Two forms of fakery. On the left, a faux Lego set using all the cues and clues of the real, Danish deal for a Lego build set of the Space Shuttle complete with astronaut. On the right, a *toy* Glock pistol. Both kids toys (n’aach on the gun), but each with its own degree of imitation. The Lego bit is a fake of a toy. The gun — well, to the best of my knowledge that’s a real imitation of a Glock, making it a legitimate toy.
Why do I blog this? A curious mish-mash of really fake stuff that outlines the boundaries amongst imitation, flattering imitation, and arguably nasty real fake toys taht don’t seem particularly playful. Is it even worth fussing over the clear delineations between real/fake; virtual/digital; really me/avatar me? What are the stakes that make these lines of distinction things to fuss and argue over?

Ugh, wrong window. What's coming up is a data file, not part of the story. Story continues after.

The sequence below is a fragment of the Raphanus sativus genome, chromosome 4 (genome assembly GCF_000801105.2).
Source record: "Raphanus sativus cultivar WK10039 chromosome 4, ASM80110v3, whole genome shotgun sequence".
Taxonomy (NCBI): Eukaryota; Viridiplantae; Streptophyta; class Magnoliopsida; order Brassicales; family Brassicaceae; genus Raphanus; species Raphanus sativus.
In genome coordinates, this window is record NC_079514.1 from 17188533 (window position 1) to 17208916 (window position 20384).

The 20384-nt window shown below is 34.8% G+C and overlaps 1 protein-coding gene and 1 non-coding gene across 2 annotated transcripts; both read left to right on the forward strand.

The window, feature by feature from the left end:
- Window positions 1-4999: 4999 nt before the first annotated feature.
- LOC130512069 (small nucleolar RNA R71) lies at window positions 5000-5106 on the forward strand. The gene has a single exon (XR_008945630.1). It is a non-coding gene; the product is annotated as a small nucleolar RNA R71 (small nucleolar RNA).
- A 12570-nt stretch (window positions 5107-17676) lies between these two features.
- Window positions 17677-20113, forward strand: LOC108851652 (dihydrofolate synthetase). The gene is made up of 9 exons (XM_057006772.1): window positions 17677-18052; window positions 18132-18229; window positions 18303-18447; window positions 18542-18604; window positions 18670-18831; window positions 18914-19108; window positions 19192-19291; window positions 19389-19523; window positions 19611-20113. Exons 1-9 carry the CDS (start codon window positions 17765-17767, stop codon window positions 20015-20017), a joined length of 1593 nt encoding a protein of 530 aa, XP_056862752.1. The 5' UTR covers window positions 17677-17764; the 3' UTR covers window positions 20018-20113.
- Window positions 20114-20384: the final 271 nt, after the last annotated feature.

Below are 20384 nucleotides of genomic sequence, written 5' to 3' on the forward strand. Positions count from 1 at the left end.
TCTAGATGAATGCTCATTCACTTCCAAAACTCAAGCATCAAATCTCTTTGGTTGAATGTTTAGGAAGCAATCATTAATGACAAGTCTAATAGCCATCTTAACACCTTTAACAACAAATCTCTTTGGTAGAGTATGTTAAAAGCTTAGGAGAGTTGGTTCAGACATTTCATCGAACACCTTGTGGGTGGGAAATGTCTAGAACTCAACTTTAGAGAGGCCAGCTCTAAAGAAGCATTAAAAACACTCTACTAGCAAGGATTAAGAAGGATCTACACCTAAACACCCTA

But wait..there’s more!
More in the category of the *trinket*, as opposed to the refined, detailed and thoughtfully sculpted imitation of a real really dangerous thing that might fool someone who is handling the real, real thing — a gumball machine with a miniature arsenal, for those who just can’t do without the seductive power of things that go boom and blam.